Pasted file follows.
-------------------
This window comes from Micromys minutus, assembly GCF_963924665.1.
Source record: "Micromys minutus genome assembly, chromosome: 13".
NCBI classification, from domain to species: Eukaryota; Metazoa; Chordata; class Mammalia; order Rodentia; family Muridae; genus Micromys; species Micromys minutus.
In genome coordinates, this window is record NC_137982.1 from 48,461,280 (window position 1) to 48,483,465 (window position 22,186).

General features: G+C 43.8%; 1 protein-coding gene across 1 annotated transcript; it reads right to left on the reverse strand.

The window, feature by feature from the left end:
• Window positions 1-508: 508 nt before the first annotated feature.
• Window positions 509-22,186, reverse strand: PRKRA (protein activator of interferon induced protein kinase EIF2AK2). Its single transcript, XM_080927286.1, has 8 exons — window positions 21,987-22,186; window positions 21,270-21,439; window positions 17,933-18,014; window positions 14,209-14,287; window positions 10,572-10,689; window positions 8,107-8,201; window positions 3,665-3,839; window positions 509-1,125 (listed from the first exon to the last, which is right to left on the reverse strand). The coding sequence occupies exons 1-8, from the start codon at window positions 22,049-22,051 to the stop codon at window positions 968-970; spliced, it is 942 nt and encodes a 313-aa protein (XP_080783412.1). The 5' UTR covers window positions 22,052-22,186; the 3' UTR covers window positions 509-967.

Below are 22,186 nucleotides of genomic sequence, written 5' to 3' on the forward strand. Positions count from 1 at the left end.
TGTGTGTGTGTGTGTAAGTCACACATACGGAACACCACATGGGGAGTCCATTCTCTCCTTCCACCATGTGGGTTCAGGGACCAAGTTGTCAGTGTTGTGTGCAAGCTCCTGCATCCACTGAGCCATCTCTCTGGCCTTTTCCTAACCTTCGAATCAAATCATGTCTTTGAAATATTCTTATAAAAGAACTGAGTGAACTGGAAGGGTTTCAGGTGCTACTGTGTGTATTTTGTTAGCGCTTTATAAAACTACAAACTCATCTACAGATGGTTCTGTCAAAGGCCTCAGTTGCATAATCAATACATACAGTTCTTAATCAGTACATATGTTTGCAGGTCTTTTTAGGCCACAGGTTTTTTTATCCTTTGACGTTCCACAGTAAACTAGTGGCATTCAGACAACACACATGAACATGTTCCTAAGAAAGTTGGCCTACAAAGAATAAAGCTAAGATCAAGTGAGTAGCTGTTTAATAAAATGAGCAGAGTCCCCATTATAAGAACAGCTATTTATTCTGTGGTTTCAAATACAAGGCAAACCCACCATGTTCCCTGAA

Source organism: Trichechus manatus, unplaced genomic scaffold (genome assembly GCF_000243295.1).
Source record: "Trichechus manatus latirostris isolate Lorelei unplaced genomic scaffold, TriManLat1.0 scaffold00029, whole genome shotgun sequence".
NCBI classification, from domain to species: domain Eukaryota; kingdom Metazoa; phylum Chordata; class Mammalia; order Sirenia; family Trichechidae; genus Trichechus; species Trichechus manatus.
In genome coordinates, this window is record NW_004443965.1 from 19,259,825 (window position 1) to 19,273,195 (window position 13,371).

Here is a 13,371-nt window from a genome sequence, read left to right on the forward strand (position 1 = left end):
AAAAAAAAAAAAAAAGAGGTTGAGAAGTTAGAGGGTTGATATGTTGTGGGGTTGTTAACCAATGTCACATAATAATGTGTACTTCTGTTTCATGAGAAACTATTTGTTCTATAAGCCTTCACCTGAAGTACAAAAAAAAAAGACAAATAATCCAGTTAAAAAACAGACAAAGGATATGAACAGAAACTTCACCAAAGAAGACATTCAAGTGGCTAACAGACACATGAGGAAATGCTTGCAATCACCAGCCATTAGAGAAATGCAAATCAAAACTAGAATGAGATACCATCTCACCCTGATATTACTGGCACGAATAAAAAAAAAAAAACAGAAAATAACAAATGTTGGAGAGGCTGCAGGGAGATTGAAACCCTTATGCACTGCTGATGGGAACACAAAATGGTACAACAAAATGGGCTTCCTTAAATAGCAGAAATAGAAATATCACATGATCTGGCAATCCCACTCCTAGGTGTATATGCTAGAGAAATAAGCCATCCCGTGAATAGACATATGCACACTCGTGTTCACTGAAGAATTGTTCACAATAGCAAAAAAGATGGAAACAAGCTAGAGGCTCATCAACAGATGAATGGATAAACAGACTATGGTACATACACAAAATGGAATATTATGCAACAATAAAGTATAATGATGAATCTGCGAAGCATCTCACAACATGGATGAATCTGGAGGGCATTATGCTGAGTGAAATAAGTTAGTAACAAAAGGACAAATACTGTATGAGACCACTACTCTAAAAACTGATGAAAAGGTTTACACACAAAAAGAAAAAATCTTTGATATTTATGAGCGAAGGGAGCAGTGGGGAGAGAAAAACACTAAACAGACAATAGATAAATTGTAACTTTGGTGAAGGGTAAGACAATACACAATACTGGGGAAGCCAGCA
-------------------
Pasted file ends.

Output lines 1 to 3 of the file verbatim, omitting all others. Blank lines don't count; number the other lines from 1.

This window comes from Micromys minutus, assembly GCF_963924665.1.
Source record: "Micromys minutus genome assembly, chromosome: 13".
NCBI classification, from domain to species: Eukaryota; Metazoa; Chordata; class Mammalia; order Rodentia; family Muridae; genus Micromys; species Micromys minutus.